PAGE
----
You'd think they'd want to include some animated gifs by now.

Wednesday, June 14, 2017

Q Toon: Putin The Issue to Rest

Meanwhile, at another Russian investigation...

Paul Berge
Q Syndicate
✍Jun 14, 2017

With all that has been going on in the U.S. of A. lately, it's easy to lose track of what's been going on elsewhere on the planet. This week's cartoon is a reminder that the Chechen government continues its pogrom of gay men. European heads of state have spoken out against the arrest, torture, and murders of gay men in the majority Islamic republic; a few who have escaped from Russia have been granted asylum in Lithuania and Germany. But,
[I]nternational condemnation of the atrocities has not translated into concrete assistance for Chechnya’s at risk and terrified gay men. So far, we only know of a handful of individuals who have been granted asylum in safe countries. According to the Russian LGBT Network, there are about 40 individuals currently in hiding in Russia, desperately trying to flee the country.
Staying in any part of Russia is unsafe. Former detainees remain within easy reach of the Chechen authorities and there is a high risk of honour killings – there are cases where LGBT people have been followed to other regions and attacked by their relatives.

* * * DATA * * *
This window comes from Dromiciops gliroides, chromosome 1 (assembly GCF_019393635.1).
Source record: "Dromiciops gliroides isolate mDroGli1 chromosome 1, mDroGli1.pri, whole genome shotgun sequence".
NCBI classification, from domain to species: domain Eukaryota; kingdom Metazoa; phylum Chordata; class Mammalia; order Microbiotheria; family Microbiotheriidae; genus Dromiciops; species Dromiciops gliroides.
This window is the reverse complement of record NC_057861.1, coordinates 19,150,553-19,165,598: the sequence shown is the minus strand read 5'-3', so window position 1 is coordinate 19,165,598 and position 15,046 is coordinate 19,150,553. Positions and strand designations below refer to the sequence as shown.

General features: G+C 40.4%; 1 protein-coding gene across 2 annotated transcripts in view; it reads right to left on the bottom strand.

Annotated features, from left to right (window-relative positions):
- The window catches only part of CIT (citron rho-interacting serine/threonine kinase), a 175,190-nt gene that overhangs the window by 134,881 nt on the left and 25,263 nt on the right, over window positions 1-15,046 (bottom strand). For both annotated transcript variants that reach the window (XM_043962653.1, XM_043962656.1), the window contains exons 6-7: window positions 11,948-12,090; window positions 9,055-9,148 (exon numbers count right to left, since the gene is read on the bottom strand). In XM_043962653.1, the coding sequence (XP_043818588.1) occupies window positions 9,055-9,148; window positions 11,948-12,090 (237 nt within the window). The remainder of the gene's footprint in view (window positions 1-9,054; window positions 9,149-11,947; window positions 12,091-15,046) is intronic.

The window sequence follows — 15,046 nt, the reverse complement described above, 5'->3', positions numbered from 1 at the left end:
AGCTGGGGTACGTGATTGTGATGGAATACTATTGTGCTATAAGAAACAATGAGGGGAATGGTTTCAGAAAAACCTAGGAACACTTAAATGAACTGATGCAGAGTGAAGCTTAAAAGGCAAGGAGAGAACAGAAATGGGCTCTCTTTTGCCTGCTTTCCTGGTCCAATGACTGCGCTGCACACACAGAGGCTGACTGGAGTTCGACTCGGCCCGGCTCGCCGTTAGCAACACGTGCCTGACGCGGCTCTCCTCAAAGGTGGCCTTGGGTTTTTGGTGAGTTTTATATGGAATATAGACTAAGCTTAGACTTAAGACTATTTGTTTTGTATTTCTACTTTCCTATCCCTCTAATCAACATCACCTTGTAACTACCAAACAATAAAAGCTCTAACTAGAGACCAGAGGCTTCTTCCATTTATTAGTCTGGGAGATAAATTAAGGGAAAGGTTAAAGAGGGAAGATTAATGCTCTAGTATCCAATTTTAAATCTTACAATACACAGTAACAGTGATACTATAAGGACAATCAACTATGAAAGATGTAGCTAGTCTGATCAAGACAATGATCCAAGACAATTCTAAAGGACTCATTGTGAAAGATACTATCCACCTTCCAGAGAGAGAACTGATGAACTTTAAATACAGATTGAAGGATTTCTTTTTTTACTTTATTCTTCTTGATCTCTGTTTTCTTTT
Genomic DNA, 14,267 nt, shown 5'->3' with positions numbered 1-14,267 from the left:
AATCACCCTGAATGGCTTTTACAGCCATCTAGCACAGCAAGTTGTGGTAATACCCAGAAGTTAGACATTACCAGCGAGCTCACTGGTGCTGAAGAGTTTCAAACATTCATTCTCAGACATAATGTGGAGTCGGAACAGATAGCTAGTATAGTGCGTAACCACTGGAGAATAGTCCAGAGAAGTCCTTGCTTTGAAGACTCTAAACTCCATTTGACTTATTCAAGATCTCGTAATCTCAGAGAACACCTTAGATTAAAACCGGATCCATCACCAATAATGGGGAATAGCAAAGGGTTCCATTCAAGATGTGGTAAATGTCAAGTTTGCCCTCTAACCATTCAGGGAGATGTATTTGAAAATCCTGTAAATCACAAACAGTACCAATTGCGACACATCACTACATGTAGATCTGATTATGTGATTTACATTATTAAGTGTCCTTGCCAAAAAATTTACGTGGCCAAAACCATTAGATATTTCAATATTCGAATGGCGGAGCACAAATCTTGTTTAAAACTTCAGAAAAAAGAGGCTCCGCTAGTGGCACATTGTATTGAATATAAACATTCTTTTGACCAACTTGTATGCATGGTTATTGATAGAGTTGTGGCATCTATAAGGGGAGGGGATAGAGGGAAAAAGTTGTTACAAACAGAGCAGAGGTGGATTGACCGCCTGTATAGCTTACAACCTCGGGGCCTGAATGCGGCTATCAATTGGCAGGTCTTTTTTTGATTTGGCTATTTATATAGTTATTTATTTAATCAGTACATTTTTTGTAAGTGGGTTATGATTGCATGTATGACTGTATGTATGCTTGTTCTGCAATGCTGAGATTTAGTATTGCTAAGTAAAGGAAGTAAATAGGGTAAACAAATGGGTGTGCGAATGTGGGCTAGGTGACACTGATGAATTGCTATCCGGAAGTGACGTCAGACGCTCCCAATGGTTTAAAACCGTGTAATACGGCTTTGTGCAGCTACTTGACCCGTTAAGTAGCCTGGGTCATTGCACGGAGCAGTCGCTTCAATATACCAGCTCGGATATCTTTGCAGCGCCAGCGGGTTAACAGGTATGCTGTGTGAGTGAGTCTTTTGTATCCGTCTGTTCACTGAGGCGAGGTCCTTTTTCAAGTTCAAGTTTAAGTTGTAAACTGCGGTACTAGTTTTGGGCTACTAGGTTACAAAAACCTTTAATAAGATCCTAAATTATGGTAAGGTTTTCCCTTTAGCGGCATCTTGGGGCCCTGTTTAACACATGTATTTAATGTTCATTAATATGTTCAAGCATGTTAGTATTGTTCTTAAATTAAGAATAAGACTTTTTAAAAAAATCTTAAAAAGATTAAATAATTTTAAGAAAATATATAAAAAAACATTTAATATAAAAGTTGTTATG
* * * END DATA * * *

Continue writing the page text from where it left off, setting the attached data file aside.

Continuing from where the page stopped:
Novaya Gazeta broke the original story in March, and as of late May, they report that while the arrests seem to have stopped, many of those arrested remain in custody, and 26 men have been killed.

In response to international pressure, Russian President Vladimir Putin agreed in May to launch an investigation into the matter. Whether that investigation will have any effect on the Chechen government, whose dictatorial leader, Ramzan Kadyrov, continues to deny the very existence of gay men in his country,
“Chechen society does not have this phenomenon called non-traditional sexual orientation. For thousands of years the people have lived by other rules, prescribed by God,” [Kadyrov] told Russian journalists.
So far, the Russian investigation hasn't turned up much. At the site of the prison camp where the gay men were reported to be held, investigators allegedly found only a demolished building covered by debris.